10 Recent Monster Movies Better Than Godzilla: King Of The Monsters

Which monster kicked Godzilla's ass at the box office (and in our hearts)?


A monster is defined as a large, ugly, and frightening imaginary creature; and yet, somehow, we’re absolutely in love with them – and the biggest and scariest of them all? Godzilla.

Well, not anymore. Godzilla: King of Monsters was an absolute flop among critics who scored it a measly overall 41% - though some would absolutely argue that it deserved much less.

Fear continues to saturate our lives: fear of nuclear destruction, fear of climate change, fear of the subversive, and the fear that Godzilla: King of Monsters will set the tone of quality for all future Godzilla films. One thing you certainly wont feel during Godzilla: King of Monsters, however, is fear (that's if you feel anything other than apathy at all).

Whilst Godzilla might tower over any city skyline, he is absolutely caught in the shadows of some recent monster films that you'd much rather spend time glued to the screen for.


10. The Meg (2018)

Warner Bros.

A deep-sea submersible - part of an international undersea observation program - has been attacked by a massive creature, previously thought to be extinct, and now lies disabled at the bottom of the deepest trench in the Pacific... with its crew trapped inside.

Whilst The Meg might be small in comparison to the 164-foot-tall Godzilla, it certainly made a much larger impression with audiences to the tune of an extra $150m at the global box office.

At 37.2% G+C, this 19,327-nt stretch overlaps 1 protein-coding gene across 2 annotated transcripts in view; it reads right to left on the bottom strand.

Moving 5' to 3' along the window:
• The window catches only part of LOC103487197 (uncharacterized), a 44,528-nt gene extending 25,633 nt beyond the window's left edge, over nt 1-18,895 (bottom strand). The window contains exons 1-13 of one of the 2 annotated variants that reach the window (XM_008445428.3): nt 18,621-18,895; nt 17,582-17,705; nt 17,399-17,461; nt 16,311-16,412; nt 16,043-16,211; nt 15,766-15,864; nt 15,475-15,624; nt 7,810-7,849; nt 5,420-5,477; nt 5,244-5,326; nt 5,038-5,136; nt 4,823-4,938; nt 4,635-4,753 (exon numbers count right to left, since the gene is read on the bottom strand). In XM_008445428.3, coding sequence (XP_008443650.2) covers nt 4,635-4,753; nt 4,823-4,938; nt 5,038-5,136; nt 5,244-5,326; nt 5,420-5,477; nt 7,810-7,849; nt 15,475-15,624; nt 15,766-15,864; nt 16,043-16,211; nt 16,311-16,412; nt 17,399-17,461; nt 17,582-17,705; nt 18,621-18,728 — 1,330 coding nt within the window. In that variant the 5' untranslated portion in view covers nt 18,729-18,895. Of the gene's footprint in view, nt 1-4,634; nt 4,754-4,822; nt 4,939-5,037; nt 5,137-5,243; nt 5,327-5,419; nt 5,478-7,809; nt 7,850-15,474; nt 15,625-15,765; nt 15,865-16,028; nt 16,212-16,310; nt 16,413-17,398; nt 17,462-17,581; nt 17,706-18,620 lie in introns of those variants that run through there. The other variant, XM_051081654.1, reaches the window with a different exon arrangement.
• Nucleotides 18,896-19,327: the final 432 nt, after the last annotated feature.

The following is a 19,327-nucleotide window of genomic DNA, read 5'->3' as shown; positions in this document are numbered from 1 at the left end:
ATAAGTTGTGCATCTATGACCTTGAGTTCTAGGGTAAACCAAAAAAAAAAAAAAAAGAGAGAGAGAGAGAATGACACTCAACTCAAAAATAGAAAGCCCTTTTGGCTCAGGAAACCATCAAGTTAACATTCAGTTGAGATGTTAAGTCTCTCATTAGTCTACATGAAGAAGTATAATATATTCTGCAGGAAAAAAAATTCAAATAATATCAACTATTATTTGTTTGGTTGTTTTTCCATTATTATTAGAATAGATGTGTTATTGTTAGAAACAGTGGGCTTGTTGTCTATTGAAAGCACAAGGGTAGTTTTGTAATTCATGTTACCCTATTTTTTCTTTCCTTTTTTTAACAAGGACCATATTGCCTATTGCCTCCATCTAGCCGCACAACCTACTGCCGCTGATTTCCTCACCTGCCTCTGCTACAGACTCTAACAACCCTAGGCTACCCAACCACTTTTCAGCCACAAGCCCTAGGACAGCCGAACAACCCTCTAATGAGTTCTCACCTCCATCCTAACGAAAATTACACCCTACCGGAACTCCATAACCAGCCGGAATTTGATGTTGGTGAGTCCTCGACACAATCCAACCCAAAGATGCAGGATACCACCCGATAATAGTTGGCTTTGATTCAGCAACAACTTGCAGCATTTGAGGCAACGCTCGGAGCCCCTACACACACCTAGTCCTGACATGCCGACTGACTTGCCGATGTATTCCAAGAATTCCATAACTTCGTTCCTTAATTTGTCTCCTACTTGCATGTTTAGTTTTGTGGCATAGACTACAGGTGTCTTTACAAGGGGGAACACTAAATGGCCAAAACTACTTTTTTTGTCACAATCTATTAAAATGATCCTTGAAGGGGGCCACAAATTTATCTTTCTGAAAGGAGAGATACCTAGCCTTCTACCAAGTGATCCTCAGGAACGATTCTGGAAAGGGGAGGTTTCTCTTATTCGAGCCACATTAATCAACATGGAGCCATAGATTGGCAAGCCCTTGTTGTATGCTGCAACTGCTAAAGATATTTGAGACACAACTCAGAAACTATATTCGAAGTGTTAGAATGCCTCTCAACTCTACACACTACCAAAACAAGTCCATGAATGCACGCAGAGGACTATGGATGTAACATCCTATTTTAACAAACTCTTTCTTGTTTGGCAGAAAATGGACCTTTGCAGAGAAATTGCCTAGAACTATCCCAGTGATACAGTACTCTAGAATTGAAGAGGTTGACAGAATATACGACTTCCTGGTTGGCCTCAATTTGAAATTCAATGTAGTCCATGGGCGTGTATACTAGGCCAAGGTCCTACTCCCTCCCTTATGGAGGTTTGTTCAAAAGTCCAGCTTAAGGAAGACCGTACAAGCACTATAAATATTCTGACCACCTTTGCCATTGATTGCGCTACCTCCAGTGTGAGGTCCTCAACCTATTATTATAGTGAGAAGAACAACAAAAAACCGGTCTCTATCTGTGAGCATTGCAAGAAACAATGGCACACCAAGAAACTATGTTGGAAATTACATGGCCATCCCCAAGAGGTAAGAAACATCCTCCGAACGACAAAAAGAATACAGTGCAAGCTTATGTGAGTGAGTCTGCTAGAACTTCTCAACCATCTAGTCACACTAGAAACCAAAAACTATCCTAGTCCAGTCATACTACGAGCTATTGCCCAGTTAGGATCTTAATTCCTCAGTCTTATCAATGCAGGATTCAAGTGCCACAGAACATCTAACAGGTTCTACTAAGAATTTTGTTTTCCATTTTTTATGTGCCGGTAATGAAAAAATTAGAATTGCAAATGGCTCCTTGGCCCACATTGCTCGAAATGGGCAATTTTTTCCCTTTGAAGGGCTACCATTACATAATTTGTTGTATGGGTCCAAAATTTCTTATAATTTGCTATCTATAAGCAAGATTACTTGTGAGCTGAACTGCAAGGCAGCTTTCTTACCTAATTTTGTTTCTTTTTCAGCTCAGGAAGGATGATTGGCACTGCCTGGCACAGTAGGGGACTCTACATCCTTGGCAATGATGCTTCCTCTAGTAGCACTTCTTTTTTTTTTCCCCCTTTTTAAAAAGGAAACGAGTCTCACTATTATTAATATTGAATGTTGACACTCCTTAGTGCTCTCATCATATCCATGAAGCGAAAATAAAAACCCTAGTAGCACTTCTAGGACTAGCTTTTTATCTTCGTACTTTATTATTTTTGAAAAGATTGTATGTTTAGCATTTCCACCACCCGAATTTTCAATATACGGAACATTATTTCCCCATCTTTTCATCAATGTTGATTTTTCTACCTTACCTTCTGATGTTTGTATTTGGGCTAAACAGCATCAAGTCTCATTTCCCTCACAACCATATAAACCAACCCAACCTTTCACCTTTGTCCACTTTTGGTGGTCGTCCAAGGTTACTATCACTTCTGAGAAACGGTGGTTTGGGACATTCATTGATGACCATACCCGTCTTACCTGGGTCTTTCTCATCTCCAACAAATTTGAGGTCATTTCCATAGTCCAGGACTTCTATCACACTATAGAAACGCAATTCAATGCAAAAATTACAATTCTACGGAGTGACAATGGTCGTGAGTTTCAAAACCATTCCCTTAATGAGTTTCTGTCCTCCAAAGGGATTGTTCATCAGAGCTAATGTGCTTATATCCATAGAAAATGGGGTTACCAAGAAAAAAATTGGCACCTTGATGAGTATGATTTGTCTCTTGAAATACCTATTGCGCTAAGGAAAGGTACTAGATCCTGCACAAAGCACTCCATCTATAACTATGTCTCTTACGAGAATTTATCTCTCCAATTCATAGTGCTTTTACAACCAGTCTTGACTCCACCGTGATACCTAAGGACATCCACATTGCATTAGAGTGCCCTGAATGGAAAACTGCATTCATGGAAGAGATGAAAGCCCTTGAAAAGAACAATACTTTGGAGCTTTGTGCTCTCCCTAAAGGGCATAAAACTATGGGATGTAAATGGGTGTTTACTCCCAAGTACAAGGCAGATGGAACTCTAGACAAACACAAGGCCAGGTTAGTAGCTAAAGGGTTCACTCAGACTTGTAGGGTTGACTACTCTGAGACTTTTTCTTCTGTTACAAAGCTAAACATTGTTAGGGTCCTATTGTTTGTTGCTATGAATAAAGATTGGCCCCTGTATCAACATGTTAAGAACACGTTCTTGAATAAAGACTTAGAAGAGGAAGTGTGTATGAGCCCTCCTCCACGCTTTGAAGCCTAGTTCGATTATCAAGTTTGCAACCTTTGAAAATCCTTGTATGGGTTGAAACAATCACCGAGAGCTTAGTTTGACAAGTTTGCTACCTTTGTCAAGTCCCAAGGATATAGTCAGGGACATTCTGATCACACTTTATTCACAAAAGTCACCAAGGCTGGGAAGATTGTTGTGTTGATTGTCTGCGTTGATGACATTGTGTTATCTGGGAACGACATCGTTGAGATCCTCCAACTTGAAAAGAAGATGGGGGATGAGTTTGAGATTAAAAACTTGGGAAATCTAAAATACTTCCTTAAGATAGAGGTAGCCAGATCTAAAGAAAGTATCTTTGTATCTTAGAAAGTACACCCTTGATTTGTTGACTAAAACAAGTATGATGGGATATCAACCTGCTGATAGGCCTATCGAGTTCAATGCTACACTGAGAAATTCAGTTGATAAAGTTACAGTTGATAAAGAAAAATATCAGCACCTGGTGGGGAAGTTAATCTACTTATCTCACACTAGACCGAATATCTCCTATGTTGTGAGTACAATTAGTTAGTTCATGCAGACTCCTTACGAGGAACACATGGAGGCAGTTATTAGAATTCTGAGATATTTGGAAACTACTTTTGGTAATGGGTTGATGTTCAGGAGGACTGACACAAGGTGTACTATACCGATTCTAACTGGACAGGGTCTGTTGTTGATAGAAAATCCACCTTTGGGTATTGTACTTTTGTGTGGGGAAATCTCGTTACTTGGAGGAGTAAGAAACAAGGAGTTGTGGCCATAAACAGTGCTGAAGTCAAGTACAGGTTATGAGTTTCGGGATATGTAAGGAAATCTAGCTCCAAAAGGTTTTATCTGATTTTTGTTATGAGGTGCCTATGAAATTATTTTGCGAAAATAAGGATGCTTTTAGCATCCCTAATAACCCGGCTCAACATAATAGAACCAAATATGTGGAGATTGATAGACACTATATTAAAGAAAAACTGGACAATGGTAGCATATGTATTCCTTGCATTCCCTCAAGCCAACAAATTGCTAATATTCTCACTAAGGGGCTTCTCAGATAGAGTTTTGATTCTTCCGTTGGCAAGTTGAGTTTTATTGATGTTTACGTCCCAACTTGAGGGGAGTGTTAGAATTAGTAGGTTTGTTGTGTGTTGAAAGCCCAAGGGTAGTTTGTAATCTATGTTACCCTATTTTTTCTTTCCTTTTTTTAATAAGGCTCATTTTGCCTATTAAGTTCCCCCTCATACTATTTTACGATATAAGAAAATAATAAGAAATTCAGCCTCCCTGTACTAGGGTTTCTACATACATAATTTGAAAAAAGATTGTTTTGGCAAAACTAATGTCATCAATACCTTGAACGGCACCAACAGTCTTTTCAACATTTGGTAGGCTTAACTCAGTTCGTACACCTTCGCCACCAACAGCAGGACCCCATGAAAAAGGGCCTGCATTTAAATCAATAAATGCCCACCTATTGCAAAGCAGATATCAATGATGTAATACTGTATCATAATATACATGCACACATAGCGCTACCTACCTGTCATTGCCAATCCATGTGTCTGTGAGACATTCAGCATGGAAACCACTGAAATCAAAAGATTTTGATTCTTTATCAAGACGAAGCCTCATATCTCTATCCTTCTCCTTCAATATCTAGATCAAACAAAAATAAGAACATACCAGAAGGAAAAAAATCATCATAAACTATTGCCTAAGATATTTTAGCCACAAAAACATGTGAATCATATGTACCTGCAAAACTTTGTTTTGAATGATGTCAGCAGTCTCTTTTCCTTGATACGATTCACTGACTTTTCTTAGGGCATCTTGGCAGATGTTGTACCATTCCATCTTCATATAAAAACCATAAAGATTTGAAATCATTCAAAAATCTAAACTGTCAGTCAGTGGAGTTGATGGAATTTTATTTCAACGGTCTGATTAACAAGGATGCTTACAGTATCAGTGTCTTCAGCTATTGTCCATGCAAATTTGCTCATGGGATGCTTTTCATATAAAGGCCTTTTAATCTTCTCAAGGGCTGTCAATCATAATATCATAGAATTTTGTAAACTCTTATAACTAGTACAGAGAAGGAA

Godzilla: King of Monsters was criticized for its 2D, unsympathetic and unbelievable characters – but The Meg was filled to the brim with personalities that you just couldn’t help but to relate to and fall in love with. Unlike Godzilla: King of Monsters, it was dished up with a fair amount of humor as well.

The Meg might not be able to contend with the likes of Jaws, but it's a fun yet scary experience that'll keep you on the edge of your seats. The enjoyment factor should help it outlast its modern contemporaries.

The action scenes, the chase sequences, the way the shark haunts the humans, and a plethora of jump scares all create a sense of tension and anxiety as The Meg mercilessly preys on humans in open water.

Overall, The Meg doesn't take itself half as seriously as Godzilla, and still somehow manages to top it. While producers are little more interested in Big G as an expression of existential dread, The Meg is something entirely fresh and doesn't seek to delve into the unambitious monster worship that the Godzilla-franchise has become.


Aimee Verster hasn't written a bio just yet, but if they had... it would appear here.